Category Archives: Gentoo


Installing Gentoo on EFI and virtualbox is tough!

The problem is because the gentoo CD doesn’t come with a EFI boot, so you have to start from MBR. Well, it turns out that it’s not possible to change the EFI settings if you have booted through MBR.

That means you have to install gentoo without EFI support first and make a boot partition ready for the EFI boot loader. How do you do that without being able to configure EFI?

If you are just looking for the solution go to the short version.

The Fix – Long Version

First of all in Gentoo you must enable EFI stub so that the kernel can be executed as a boot loader (awesome functionality!).

Secondly if EFI has nothing specified it will look for a file named “boot<arch>.efi” in \efi\boot. So in most cases ‘\efi\boot\bootx64amd.efi‘. Notice that since EFI requires FAT the path uses backslash rather than forward slash (/). So you need to copy the kernel there and rename it.

After rebooting (and turning on EFI in virtualbox) the kernel loads. But panics:

VFS: Cannot open root device (null) or unknown-block(0 0): error -6
Please append a correct “root=” boot option; here are the available partitions:
(omitted sda partitions)
Kernel panic – not syncing: VFS: Unable to mount root fs on unknown-block(0,0)

What does this mean? At first I thought it was because I didn’t set any EFI variables. It is possible to do so through the EFI Shell. You can start this by mashing F12 when virtualbox is booting up a VM. From here there are many commands you can run to tweak your boot up. And written by some drunk lemurs, really wtf Intel!

Let’s have a look at some useful commands:

ram -r: shows the boot options.

bcfg: adds boot options. Example is bcfg boot add <option nr> <efi file> “<label>” . In my case this command would look like blk3:\efi\boot\bootx64.efi

I never figured out how to add kernel arguments (there’s a “-opt” option to bcfg).

This did not help, I still got kernel panic. My second thought was that it was because I did not have the driver for the HDD. I recompiled the kernel with anything that rhymed with EFI,SATA ,PIIX or ACHI. It didn’t help. The live  CD could find the drives, so I took every module it used and put into /etc/conf.d/modules by lsmod | gawk ‘{print $1}’. It didn’t help (I got quite a lot of warnings though).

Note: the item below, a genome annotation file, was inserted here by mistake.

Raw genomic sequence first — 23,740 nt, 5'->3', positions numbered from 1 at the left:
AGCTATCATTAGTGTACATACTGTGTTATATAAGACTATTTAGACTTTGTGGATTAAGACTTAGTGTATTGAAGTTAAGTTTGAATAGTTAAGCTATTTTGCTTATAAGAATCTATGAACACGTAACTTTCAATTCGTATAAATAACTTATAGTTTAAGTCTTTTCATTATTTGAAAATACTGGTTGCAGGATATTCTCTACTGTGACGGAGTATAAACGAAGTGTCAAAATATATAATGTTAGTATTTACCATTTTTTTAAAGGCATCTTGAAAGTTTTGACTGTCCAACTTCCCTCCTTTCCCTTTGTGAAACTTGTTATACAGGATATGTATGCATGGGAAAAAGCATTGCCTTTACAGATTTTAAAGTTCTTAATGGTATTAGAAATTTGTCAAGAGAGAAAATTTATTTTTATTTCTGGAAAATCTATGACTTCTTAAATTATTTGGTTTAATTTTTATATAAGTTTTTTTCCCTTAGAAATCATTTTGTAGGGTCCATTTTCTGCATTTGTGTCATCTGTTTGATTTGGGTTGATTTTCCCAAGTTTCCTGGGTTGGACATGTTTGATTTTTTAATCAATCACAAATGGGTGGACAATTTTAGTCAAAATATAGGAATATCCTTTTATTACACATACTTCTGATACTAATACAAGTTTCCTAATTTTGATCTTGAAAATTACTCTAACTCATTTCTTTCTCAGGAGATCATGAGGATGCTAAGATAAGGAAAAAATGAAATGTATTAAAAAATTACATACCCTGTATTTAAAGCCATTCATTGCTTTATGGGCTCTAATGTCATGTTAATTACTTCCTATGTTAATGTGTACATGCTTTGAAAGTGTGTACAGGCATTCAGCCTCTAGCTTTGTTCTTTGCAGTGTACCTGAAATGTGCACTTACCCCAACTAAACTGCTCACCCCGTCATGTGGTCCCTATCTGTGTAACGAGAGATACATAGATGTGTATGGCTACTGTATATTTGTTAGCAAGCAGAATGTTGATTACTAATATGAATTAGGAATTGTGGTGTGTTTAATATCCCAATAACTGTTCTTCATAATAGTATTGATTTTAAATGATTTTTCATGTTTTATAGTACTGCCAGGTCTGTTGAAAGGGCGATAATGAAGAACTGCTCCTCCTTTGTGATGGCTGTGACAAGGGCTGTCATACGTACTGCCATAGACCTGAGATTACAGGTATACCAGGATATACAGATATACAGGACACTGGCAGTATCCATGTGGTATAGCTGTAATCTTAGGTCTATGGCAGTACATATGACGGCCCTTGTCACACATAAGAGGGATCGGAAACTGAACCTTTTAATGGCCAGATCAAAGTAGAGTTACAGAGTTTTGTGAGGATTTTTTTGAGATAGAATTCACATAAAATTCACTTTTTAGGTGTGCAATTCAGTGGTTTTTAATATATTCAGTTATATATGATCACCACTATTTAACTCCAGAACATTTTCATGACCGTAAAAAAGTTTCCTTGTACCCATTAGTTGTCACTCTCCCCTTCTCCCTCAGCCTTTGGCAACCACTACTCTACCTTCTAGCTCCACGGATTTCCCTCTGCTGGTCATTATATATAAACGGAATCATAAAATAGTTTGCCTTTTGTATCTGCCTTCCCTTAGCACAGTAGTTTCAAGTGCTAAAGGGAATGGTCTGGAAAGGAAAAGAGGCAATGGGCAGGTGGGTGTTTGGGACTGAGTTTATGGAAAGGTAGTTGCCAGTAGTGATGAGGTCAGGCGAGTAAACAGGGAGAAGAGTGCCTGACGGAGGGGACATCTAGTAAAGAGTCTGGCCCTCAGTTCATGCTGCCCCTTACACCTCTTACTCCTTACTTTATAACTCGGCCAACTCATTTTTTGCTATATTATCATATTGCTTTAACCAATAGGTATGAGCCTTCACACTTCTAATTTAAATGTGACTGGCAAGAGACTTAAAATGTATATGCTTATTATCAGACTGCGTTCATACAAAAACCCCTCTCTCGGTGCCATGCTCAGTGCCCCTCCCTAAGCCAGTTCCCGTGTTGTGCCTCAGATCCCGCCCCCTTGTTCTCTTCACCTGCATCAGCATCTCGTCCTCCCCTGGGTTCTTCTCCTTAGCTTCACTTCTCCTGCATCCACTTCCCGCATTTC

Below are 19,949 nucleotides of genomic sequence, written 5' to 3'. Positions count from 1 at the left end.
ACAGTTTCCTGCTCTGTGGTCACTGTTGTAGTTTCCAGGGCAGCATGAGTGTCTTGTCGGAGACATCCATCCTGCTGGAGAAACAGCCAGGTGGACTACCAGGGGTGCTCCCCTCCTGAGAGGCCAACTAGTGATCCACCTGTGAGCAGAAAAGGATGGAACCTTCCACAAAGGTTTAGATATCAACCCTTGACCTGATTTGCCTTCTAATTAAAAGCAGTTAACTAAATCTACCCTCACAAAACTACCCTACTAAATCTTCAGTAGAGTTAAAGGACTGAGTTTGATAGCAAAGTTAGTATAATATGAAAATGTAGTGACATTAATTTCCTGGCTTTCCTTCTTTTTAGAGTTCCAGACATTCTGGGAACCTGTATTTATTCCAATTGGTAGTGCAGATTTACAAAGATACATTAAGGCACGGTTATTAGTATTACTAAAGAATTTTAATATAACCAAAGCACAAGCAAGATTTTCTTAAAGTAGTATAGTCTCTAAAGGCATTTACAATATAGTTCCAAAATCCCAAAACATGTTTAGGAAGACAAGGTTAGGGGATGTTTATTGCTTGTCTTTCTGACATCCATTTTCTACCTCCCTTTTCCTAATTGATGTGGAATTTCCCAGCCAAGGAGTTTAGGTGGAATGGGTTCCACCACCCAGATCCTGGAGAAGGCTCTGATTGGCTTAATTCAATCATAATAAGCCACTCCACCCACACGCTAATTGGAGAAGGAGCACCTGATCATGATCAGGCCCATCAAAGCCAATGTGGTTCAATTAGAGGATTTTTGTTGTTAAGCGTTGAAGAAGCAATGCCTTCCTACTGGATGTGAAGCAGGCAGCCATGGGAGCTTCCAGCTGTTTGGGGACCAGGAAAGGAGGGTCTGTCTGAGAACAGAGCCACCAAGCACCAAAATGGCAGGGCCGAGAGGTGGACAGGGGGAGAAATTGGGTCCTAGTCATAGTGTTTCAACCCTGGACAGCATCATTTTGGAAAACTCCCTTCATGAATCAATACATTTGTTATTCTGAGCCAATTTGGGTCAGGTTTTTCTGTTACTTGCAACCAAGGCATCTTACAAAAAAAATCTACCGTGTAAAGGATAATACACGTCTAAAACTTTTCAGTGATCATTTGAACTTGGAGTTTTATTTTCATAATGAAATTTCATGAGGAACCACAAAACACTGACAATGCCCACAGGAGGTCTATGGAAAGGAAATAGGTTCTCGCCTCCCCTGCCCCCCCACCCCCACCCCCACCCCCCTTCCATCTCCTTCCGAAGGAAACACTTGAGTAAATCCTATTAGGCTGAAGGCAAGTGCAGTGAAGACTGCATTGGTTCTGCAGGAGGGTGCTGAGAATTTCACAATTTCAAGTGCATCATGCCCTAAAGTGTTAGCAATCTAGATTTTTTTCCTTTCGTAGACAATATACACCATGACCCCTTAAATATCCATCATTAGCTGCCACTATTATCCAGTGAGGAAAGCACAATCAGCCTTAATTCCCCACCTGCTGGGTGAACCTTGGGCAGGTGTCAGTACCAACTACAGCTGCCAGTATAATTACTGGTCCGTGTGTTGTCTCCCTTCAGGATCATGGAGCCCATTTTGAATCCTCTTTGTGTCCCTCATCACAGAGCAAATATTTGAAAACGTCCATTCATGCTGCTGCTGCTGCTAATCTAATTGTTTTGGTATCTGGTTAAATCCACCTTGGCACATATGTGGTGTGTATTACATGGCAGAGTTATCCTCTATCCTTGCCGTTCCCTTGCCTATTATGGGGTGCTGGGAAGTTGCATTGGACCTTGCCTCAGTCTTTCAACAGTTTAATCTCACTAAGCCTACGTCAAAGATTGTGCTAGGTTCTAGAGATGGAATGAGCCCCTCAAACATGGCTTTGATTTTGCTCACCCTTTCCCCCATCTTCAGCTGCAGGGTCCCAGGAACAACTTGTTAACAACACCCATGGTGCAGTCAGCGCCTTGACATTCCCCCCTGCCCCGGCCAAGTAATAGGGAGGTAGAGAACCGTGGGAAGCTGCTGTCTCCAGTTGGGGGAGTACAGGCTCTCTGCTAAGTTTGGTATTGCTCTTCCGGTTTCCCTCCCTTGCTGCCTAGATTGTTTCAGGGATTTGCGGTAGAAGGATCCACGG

Thinking about it, since the kernel actually got loaded it must have found the device. The problem is probably the ‘correct “root=”…’ message.

It turns out that you can set the root partition by a kernel command line option. I had no idea, but this is something boot loaders usually do. I heard you could also add these options when you compile the kernel, but I don’t want to recompile my kernel. Instead I booted up in UEFI Shell again and started the efi file with a root option:

>blk3:\efi\root\bootx64amd.efi root=/dev/sda2

It worked! Gentoo boots, and I got a warm and nice feeling in my stomach. Since it has booted from EFI it should be possible to set the parameters through efibootmgr:

$efibootmgr -c -d /dev/sda -p 1 -L “gentoo Linux” -l ‘\efi\boot\bootx64amd.efi’  root=/dev/sda2
$efibootmngr -v

The output shows it worked. But after reboot still kernel panic. Checking the boot options in UEFI Shell I can see that there’s no record saved. Is it a bug in efibootmgr? I spent a few more hours trying to add options with bcfg when I realized there’s a really nice way to add boot options. Don’t boot the shell, instead enter Boot Maintenance Management. From here it’s very easy to add a record with extra arguments.

Starting is fine, but as soon as I reboot the EFI variables will be wiped! This must be a bug (feature?) in virtualbox.

There is one final resort. If EFI does not find an efi file in ESP it will try to execute startup.nsh in the efi\boot folder. Since it will execute the efi file first it’s important to rename it. I renamed mine to gentoo.efi.

Create a startup.nhs file with the UEFI Shell command:


save it and reboot.

Finally Gentoo can automatically boot up in EFI mode!

The fix – short version

  • First install gentoo and create a FAT32 boot partition (and all other things needed for EFI, such as GPT and ESP). Don’t forget to update fstab.
  • On first reboot enter the boot menu by pressing F12.
  • Go to Boot Maintenance manager -> Boot Options -> add boot options
  • Select the boot partition, probably the only one with a GUID. Find the location of your efi file (efi\boot\bootxamd64.efi)
  • Add description (any thing you like). Input Option Data: root=/dev/sda2
  • Commit changes and exit. Go back and select boot manager and select your created boot option.
  • Once gentoo boots up you can try to add a record from efibootmgr. If it doesn’t save after reboot continue with the steps below.
  • Rename the efi file to something like /efi/boot/gentoo.efi
  • Create startup.nsh in the same folder and add the UEFI Shell path to the efi file. Example: blk3:\efi\boot\gentoo.efi
  • Reboot.